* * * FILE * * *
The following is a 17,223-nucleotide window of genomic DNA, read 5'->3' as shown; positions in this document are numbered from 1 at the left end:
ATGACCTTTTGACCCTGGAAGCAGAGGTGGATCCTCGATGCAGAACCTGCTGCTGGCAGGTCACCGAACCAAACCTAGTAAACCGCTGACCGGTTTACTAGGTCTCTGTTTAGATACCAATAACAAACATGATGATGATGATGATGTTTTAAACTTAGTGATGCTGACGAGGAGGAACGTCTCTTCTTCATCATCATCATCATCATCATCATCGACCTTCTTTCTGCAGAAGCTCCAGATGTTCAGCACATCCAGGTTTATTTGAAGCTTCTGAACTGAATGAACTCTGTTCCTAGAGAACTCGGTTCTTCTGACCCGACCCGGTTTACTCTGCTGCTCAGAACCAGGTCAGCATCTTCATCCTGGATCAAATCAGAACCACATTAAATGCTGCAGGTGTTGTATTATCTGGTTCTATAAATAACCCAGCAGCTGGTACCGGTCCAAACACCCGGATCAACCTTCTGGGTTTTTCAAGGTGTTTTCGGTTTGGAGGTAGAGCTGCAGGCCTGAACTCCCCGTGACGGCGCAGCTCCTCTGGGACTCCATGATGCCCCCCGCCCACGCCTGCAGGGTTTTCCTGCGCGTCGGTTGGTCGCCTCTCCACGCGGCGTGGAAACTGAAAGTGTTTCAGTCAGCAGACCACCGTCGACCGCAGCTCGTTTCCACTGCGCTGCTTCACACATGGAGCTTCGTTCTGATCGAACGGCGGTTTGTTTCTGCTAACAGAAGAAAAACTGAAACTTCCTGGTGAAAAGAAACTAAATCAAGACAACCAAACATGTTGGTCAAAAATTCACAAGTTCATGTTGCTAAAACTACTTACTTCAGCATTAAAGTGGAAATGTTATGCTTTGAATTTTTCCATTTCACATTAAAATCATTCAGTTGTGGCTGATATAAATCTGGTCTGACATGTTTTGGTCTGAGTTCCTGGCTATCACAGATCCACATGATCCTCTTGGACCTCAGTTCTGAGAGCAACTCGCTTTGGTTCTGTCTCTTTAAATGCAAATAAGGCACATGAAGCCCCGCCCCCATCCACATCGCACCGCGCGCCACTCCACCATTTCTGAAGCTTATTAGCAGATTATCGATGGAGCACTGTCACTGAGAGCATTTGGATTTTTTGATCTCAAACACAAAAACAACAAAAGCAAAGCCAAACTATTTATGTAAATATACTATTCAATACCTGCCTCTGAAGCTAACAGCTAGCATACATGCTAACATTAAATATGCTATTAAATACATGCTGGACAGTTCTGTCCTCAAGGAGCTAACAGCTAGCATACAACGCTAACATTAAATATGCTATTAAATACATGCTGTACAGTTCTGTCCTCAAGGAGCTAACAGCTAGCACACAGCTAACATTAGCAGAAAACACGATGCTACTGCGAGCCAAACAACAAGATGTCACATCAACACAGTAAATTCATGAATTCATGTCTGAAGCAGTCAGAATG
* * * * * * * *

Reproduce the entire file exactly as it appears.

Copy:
The following is a 17,223-nucleotide window of genomic DNA, read 5'->3' as shown; positions in this document are numbered from 1 at the left end:
ATGACCTTTTGACCCTGGAAGCAGAGGTGGATCCTCGATGCAGAACCTGCTGCTGGCAGGTCACCGAACCAAACCTAGTAAACCGCTGACCGGTTTACTAGGTCTCTGTTTAGATACCAATAACAAACATGATGATGATGATGATGTTTTAAACTTAGTGATGCTGACGAGGAGGAACGTCTCTTCTTCATCATCATCATCATCATCATCATCGACCTTCTTTCTGCAGAAGCTCCAGATGTTCAGCACATCCAGGTTTATTTGAAGCTTCTGAACTGAATGAACTCTGTTCCTAGAGAACTCGGTTCTTCTGACCCGACCCGGTTTACTCTGCTGCTCAGAACCAGGTCAGCATCTTCATCCTGGATCAAATCAGAACCACATTAAATGCTGCAGGTGTTGTATTATCTGGTTCTATAAATAACCCAGCAGCTGGTACCGGTCCAAACACCCGGATCAACCTTCTGGGTTTTTCAAGGTGTTTTCGGTTTGGAGGTAGAGCTGCAGGCCTGAACTCCCCGTGACGGCGCAGCTCCTCTGGGACTCCATGATGCCCCCCGCCCACGCCTGCAGGGTTTTCCTGCGCGTCGGTTGGTCGCCTCTCCACGCGGCGTGGAAACTGAAAGTGTTTCAGTCAGCAGACCACCGTCGACCGCAGCTCGTTTCCACTGCGCTGCTTCACACATGGAGCTTCGTTCTGATCGAACGGCGGTTTGTTTCTGCTAACAGAAGAAAAACTGAAACTTCCTGGTGAAAAGAAACTAAATCAAGACAACCAAACATGTTGGTCAAAAATTCACAAGTTCATGTTGCTAAAACTACTTACTTCAGCATTAAAGTGGAAATGTTATGCTTTGAATTTTTCCATTTCACATTAAAATCATTCAGTTGTGGCTGATATAAATCTGGTCTGACATGTTTTGGTCTGAGTTCCTGGCTATCACAGATCCACATGATCCTCTTGGACCTCAGTTCTGAGAGCAACTCGCTTTGGTTCTGTCTCTTTAAATGCAAATAAGGCACATGAAGCCCCGCCCCCATCCACATCGCACCGCGCGCCACTCCACCATTTCTGAAGCTTATTAGCAGATTATCGATGGAGCACTGTCACTGAGAGCATTTGGATTTTTTGATCTCAAACACAAAAACAACAAAAGCAAAGCCAAACTATTTATGTAAATATACTATTCAATACCTGCCTCTGAAGCTAACAGCTAGCATACATGCTAACATTAAATATGCTATTAAATACATGCTGGACAGTTCTGTCCTCAAGGAGCTAACAGCTAGCATACAACGCTAACATTAAATATGCTATTAAATACATGCTGTACAGTTCTGTCCTCAAGGAGCTAACAGCTAGCACACAGCTAACATTAGCAGAAAACACGATGCTACTGCGAGCCAAACAACAAGATGTCACATCAACACAGTAAATTCATGAATTCATGTCTGAAGCAGTCAGAATG